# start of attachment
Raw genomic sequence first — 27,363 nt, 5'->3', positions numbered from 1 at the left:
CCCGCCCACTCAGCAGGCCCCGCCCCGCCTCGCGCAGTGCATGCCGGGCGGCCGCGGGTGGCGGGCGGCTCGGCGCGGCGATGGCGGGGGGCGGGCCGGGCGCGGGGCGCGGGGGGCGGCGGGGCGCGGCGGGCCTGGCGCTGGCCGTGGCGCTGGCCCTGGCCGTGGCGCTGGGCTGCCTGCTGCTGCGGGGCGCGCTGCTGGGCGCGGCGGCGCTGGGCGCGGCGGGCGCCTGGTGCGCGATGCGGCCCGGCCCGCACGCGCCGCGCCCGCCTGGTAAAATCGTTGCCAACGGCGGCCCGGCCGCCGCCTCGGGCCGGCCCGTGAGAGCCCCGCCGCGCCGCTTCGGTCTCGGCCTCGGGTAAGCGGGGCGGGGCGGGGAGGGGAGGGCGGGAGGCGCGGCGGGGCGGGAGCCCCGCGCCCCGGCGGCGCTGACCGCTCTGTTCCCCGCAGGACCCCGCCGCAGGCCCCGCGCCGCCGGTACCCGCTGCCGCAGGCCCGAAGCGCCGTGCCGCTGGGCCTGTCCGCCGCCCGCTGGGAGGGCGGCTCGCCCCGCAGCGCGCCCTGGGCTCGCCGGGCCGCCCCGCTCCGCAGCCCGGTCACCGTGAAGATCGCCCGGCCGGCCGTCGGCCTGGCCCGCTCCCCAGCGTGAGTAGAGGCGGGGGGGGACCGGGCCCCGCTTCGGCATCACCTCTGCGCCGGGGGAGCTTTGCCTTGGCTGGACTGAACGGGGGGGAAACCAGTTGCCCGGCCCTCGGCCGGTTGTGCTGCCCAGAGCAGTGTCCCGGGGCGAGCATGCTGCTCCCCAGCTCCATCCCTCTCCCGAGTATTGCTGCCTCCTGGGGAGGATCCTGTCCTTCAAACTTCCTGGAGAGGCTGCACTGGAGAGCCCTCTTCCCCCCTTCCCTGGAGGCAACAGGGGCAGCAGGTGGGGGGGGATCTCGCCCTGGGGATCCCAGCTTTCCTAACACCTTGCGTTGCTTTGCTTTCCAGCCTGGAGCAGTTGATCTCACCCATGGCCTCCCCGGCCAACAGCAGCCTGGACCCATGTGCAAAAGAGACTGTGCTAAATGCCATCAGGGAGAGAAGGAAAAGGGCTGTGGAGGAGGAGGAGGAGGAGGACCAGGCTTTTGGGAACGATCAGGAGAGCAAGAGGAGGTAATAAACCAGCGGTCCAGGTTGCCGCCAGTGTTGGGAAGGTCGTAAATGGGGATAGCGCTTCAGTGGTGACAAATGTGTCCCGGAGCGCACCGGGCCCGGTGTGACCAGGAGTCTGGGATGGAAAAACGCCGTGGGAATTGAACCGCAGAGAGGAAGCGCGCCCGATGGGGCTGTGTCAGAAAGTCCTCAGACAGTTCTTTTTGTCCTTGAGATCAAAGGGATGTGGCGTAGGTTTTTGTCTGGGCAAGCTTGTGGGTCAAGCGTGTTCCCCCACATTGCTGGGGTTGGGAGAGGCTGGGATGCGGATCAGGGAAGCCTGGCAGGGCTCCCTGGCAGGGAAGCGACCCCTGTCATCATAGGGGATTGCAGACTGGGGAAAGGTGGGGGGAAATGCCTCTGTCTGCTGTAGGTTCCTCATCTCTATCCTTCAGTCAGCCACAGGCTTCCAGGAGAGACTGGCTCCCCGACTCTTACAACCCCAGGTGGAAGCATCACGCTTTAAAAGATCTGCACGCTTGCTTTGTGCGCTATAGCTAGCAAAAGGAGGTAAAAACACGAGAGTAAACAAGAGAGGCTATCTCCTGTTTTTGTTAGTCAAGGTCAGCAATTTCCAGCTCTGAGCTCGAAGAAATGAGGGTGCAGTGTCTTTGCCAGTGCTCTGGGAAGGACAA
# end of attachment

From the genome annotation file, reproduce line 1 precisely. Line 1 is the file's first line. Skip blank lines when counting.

Raw genomic sequence first — 27,363 nt, 5'->3', positions numbered from 1 at the left: